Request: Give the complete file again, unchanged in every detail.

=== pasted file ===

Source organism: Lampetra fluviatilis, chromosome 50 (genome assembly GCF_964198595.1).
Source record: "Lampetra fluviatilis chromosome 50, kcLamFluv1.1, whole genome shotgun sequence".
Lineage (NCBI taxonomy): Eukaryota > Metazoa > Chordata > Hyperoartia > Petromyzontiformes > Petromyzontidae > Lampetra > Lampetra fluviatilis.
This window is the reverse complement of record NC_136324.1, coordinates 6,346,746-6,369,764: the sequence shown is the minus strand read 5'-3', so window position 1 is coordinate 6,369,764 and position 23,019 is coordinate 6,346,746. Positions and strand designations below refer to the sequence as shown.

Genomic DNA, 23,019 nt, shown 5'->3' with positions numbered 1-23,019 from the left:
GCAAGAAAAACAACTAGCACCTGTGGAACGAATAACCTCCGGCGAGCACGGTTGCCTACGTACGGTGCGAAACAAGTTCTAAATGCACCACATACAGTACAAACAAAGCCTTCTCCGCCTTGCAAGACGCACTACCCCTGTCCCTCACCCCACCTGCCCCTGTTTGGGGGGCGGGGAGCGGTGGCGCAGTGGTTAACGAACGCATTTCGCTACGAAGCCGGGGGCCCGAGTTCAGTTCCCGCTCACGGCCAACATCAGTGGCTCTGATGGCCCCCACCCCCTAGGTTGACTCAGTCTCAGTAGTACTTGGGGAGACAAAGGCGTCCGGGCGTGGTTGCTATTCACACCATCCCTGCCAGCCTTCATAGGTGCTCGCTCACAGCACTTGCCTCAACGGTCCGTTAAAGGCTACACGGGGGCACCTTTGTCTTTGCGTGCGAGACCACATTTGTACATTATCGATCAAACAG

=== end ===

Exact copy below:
Source organism: Lampetra fluviatilis, chromosome 50 (genome assembly GCF_964198595.1).
Source record: "Lampetra fluviatilis chromosome 50, kcLamFluv1.1, whole genome shotgun sequence".
Lineage (NCBI taxonomy): Eukaryota > Metazoa > Chordata > Hyperoartia > Petromyzontiformes > Petromyzontidae > Lampetra > Lampetra fluviatilis.
This window is the reverse complement of record NC_136324.1, coordinates 6,346,746-6,369,764: the sequence shown is the minus strand read 5'-3', so window position 1 is coordinate 6,369,764 and position 23,019 is coordinate 6,346,746. Positions and strand designations below refer to the sequence as shown.

Genomic DNA, 23,019 nt, shown 5'->3' with positions numbered 1-23,019 from the left:
GCAAGAAAAACAACTAGCACCTGTGGAACGAATAACCTCCGGCGAGCACGGTTGCCTACGTACGGTGCGAAACAAGTTCTAAATGCACCACATACAGTACAAACAAAGCCTTCTCCGCCTTGCAAGACGCACTACCCCTGTCCCTCACCCCACCTGCCCCTGTTTGGGGGGCGGGGAGCGGTGGCGCAGTGGTTAACGAACGCATTTCGCTACGAAGCCGGGGGCCCGAGTTCAGTTCCCGCTCACGGCCAACATCAGTGGCTCTGATGGCCCCCACCCCCTAGGTTGACTCAGTCTCAGTAGTACTTGGGGAGACAAAGGCGTCCGGGCGTGGTTGCTATTCACACCATCCCTGCCAGCCTTCATAGGTGCTCGCTCACAGCACTTGCCTCAACGGTCCGTTAAAGGCTACACGGGGGCACCTTTGTCTTTGCGTGCGAGACCACATTTGTACATTATCGATCAAACAG